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Yeah, that would make sense. The same can be said about many of the ww2 bolt actions. I heard that with some No.4 rifles made in Britain that they didn't even bother to complete the rifling throughout the barrel so that only the last part of the barrel actually had any rifling (maybe 5 inches worth as I recall).
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  #12  
Old 09-02-2007, 09:46 AM
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Chris,

It is true that the cut rifling machines in use at the time were not fast, but what you've heard would not have worked very well. You'd have to freebore the rest of the barrel because the bullets would be too wide for the original reamed boring the rifling was cut into. When the bullet arrived at the rifling, the powder would have done the lion's share of accelerating and the extreme rotational acceleration that would result upon the bullet encountering the rifling at nearly full speed would certainly strip the jacket from the core, causing terrible inaccuracy and bullet instability, as the jacket spin would slow to the core's spin rate as soon as the two exited the muzzle. The freeboring would be an extra machining operation and probably would need to be followed by an extra reaming operation, so the savings seems dubious.

I'm going to guess this is one of those military legend things.
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Last edited by unclenick; 09-02-2007 at 09:48 AM.
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  #13  
Old 09-02-2007, 01:04 PM
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I have a Mk4 Enfield that has been converted to 45-70 Govt. It is a pretty interesting set up to me. I once read a book written by Col. Patterson and his use of an Enfield in africa to take a lot of African game including some pretty famous lions. They made real men in those days I guess.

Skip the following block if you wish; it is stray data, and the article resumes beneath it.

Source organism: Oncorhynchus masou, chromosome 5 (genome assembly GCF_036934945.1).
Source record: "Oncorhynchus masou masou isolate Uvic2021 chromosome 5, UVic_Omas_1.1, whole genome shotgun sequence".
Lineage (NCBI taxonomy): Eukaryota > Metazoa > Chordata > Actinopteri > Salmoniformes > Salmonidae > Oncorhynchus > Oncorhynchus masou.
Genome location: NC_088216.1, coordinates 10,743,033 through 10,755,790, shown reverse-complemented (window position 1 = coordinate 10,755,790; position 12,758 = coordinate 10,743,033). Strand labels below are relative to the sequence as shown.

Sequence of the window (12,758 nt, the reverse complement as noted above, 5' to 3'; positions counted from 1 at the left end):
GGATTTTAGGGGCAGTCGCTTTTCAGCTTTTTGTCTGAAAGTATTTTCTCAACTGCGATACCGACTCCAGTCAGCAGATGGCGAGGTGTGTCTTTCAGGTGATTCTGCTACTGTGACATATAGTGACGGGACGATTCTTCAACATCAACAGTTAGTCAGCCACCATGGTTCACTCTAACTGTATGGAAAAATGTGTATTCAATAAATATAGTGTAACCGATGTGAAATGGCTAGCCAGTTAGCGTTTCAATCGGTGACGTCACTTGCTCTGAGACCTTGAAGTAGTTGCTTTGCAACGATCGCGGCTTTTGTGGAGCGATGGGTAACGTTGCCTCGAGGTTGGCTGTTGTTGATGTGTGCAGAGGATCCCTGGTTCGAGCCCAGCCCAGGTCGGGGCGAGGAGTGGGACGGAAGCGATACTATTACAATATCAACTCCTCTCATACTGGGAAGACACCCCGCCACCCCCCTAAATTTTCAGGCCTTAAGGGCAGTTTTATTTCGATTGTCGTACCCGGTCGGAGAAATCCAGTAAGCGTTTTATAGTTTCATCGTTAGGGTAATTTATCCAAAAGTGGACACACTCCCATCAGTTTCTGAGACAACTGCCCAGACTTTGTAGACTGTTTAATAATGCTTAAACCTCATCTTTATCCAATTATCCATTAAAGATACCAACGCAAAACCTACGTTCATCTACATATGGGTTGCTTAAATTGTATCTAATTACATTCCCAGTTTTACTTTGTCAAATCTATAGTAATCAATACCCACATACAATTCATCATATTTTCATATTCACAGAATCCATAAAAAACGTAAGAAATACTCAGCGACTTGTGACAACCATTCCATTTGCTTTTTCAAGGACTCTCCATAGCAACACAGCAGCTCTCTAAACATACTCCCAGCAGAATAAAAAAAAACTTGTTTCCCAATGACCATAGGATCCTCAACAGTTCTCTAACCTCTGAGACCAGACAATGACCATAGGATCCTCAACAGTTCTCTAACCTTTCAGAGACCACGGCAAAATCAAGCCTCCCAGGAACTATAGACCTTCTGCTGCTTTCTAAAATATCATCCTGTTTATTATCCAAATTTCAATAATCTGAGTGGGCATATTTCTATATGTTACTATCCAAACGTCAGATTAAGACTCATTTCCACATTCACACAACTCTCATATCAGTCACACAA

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  #14  
Old 09-02-2007, 03:58 PM
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The way they saved on barrel time was to make them a 2 groove instead of a 5 groove.My mate has a 2 groove no4 and it shoots well.Its been used in the Queens shoot.I have a savage no4 in mint unisued conditin.To tell the truth i can remember if its a 2 groove or 5.
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  #15  
Old 09-03-2007, 09:19 AM
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Quote:
Chris,

It is true that the cut rifling machines in use at the time were not fast, but what you've heard would not have worked very well. You'd have to freebore the rest of the barrel because the bullets would be too wide for the original reamed boring the rifling was cut into. When the bullet arrived at the rifling, the powder would have done the lion's share of accelerating and the extreme rotational acceleration that would result upon the bullet encountering the rifling at nearly full speed would certainly strip the jacket from the core, causing terrible inaccuracy and bullet instability, as the jacket spin would slow to the core's spin rate as soon as the two exited the muzzle. The freeboring would be an extra machining operation and probably would need to be followed by an extra reaming operation, so the savings seems dubious.

I'm going to guess this is one of those military legend things.
Hmm, well I heard it on a collectors web forum several years back. Interestingly I haven't read about surplus no 4's with only partial rifling now that I think about it, which you would assume would be something that would spark a great deal of discussion. I've tried to track down the source but have found nothing. Oh well, must have been a myth as you say.

Thanks for clearing that up for me.
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  #16  
Old 09-10-2007, 01:47 AM
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Cant remember if i already posted a recent pic of my smle,here it is anyway.